News reports over the past several months have focused on all the problems facing California: the ongoing budget crisis, rising unemployment and a discouraging economic outlook i? 1/2 all of which have justifiably attracted a great deal of attention.
Lost in all the focus on the state's fiscal woes, however, is another issue that has contributed to the state's economic problems and may well hamper any efforts at recovery: a widening economic performance gap. Put simply: California isn't producing enough economic growth and jobs relative to the amount of money it costs to run a business in the state or enough tax revenue to fund existing government programs.
California is already a costly state in which to do business. Without enough economic growth, businesses' expenses become even more burdensome, and government can't pay for all the things it wants.
Over the past several years, there has been an increasing disparity between our "inputs," such as spending on research and venture capital, and our "outputs," such as gross state product and employment. The state's economy, jobs and personal income aren't rising as quickly as the money we are spending on education and other public programs, which is one of the reasons why the state's fiscal situation has declined as badly as it has.
Milken Institute research shows that California has been underperforming for years in terms of the state's economic performance vs. expenditures. The current predicament has only served to highlight this problem. Put another way: Even if the economy were to recover immediately, the state is still projected to have $20 billion deficits per year if spending isn't cut.
On the surface, there seem to be few reasons for California's economy to be slipping. It remains the world's center for venture capital and has the largest number of high-tech start-ups in the country. Even on a per-capita basis, the state still ranks third in tech start-ups. Five of the top 10 high-tech centers in North America are in the state, including Silicon Valley, the world's leader.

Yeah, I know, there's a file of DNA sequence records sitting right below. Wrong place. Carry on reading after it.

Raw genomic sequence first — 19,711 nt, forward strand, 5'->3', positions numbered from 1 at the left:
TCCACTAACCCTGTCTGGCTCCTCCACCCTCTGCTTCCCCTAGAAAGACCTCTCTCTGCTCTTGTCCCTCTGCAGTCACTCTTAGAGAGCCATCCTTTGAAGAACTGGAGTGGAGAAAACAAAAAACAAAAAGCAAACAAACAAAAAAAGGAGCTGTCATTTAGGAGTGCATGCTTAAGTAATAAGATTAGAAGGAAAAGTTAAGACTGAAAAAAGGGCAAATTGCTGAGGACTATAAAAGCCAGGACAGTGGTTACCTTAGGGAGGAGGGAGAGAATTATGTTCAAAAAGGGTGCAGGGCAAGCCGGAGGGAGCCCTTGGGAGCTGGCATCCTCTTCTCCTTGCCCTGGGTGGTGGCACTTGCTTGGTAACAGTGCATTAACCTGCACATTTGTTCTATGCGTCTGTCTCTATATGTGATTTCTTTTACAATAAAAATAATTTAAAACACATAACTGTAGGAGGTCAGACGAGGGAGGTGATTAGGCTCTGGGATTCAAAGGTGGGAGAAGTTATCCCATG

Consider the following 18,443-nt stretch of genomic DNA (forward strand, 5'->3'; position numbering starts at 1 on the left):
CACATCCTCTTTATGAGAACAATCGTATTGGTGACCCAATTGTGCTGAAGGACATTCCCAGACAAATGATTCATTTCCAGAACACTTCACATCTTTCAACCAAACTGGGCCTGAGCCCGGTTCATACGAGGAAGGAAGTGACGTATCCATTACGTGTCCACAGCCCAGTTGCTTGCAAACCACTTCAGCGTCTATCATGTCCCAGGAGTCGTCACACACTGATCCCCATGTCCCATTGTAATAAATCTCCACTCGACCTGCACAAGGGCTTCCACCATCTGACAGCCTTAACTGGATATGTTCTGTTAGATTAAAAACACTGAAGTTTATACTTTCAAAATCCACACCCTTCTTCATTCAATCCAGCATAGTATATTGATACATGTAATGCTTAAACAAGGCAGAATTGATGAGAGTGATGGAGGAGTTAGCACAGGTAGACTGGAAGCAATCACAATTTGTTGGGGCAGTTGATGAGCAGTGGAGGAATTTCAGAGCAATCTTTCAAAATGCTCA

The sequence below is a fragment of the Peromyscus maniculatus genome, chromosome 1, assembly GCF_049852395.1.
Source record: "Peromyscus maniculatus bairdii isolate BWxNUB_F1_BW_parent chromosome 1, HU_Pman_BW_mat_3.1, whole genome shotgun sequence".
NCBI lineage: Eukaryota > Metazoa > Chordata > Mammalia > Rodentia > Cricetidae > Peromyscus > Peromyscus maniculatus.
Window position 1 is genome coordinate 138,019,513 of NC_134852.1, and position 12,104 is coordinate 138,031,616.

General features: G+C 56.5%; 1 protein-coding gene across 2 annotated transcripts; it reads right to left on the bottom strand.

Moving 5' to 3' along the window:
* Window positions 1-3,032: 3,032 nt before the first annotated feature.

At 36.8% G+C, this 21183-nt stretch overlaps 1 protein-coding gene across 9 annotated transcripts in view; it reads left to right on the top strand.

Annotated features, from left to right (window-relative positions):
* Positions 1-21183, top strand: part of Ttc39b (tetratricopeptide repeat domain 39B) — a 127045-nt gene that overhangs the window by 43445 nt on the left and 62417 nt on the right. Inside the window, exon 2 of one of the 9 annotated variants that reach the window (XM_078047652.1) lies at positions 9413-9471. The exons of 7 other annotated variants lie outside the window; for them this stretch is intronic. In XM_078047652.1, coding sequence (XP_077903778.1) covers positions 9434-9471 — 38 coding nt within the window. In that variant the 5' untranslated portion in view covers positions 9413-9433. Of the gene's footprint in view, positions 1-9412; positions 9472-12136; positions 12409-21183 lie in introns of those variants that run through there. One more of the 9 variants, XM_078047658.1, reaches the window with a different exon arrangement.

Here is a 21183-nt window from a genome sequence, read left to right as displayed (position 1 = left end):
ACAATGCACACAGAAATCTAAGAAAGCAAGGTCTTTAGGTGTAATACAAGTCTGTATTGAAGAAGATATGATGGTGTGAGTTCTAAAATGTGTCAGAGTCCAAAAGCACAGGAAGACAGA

California also has three of the top 10 metropolitan areas in terms of life sciences, perhaps the fastest-growing and most-sought sector after technology.
The problem lies in the fact that the state simply isn't creating enough new economic growth to keep up with the rise in government expenditures and the increasing costs borne by the private sector. California's unemployment rate (currently at 11.5 percent) has routinely exceeded the national average since 2004, and growth in the state's gross domestic product has lagged behind that of the country as a whole.
Exacerbating this problem has been the consistent decline of California's manufacturing base over the past 20 years. Although historically the decline is associated with that of the aerospace and apparel industries, numerous sectors have been and continue to be affected i? 1/2 including those in high-tech, which saw a 23 percent decline in manufacturing jobs between 2000 and 2007.
What's causing this widening gap? There are numerous factors, but some of the most significant involve the sheer cost of running a business in the state.
California is the sixth-costliest place in the nation to do business, with both individual and corporate tax burdens well above the national average. When combined with the high price of real estate and electricity, the result is fewer and fewer companies willing to locate in California.
One recent example is General Electric's decision to build a $100 million high-tech manufacturing facility in Detroit that is expected to create more than 1,100 jobs with an average salary of $100,000 per year. Even though Michigan's economy is considered worse off than California's, the state government considered attracting new high-wage jobs enough of a priority to offer GE $60 million in tax breaks and incentives.
When California manufacturers and other companies leave the state, or choose to expand out-of-state and cut local positions, they take good-paying jobs with them, further shrinking the tax base.
California's high-tech potential alone cannot overcome an unfriendly business climate, high taxes, restrictive regulations and a difficult economic policy-making environment that is tone-deaf to the needs of job creators. The underperformance of California's economy is not simply a byproduct of recent events but is due in large part to structural problems that predate the current recession and years of unheeded warnings about the implications of policies that erode the state's competitiveness. The persistent underperformance of the economy further chips away at the amount and quality of the state's economic inputs, widening the gap even further.
If left unaddressed, when the state does emerge from recession along with the rest of the country, California's already rising costs of doing business will further limit the state's ability to recover quickly and achieve sustained economic growth over the long term.
The reasons behind California's economic performance gap are complex, but what should be clear is that the economic policies of the past will not sustain California in the future.
Perry Wong and Kevin Klowden have recently completed research on the technology assets of all 50 states and the state of manufacturing in California and several competitor states; available at www.milkeninstitute.org. Perry Wong is senior managing economist and Kevin Klowden is managing economist for the Milken Institute, a nonprofit, independent economic think thank.